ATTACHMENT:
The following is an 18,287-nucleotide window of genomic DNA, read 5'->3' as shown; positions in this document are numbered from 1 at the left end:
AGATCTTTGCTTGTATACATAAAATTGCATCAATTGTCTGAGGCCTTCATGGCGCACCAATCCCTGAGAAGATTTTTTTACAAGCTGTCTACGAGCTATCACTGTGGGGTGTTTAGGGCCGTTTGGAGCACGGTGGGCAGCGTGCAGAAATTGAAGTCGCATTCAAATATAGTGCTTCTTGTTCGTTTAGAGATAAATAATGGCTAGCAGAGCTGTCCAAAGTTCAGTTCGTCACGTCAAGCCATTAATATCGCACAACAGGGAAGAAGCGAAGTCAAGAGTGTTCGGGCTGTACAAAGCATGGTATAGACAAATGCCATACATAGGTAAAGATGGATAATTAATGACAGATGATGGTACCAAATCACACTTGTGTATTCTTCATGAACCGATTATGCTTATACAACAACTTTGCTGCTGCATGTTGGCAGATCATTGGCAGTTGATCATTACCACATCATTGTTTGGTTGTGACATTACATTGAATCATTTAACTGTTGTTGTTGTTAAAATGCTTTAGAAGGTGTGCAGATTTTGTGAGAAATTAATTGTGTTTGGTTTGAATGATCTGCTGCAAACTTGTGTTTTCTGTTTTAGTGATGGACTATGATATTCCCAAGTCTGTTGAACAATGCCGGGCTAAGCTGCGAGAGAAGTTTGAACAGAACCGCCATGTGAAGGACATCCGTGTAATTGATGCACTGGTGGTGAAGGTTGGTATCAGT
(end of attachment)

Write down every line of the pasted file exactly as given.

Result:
The following is an 18,287-nucleotide window of genomic DNA, read 5'->3' as shown; positions in this document are numbered from 1 at the left end:
AGATCTTTGCTTGTATACATAAAATTGCATCAATTGTCTGAGGCCTTCATGGCGCACCAATCCCTGAGAAGATTTTTTTACAAGCTGTCTACGAGCTATCACTGTGGGGTGTTTAGGGCCGTTTGGAGCACGGTGGGCAGCGTGCAGAAATTGAAGTCGCATTCAAATATAGTGCTTCTTGTTCGTTTAGAGATAAATAATGGCTAGCAGAGCTGTCCAAAGTTCAGTTCGTCACGTCAAGCCATTAATATCGCACAACAGGGAAGAAGCGAAGTCAAGAGTGTTCGGGCTGTACAAAGCATGGTATAGACAAATGCCATACATAGGTAAAGATGGATAATTAATGACAGATGATGGTACCAAATCACACTTGTGTATTCTTCATGAACCGATTATGCTTATACAACAACTTTGCTGCTGCATGTTGGCAGATCATTGGCAGTTGATCATTACCACATCATTGTTTGGTTGTGACATTACATTGAATCATTTAACTGTTGTTGTTGTTAAAATGCTTTAGAAGGTGTGCAGATTTTGTGAGAAATTAATTGTGTTTGGTTTGAATGATCTGCTGCAAACTTGTGTTTTCTGTTTTAGTGATGGACTATGATATTCCCAAGTCTGTTGAACAATGCCGGGCTAAGCTGCGAGAGAAGTTTGAACAGAACCGCCATGTGAAGGACATCCGTGTAATTGATGCACTGGTGGTGAAGGTTGGTATCAGT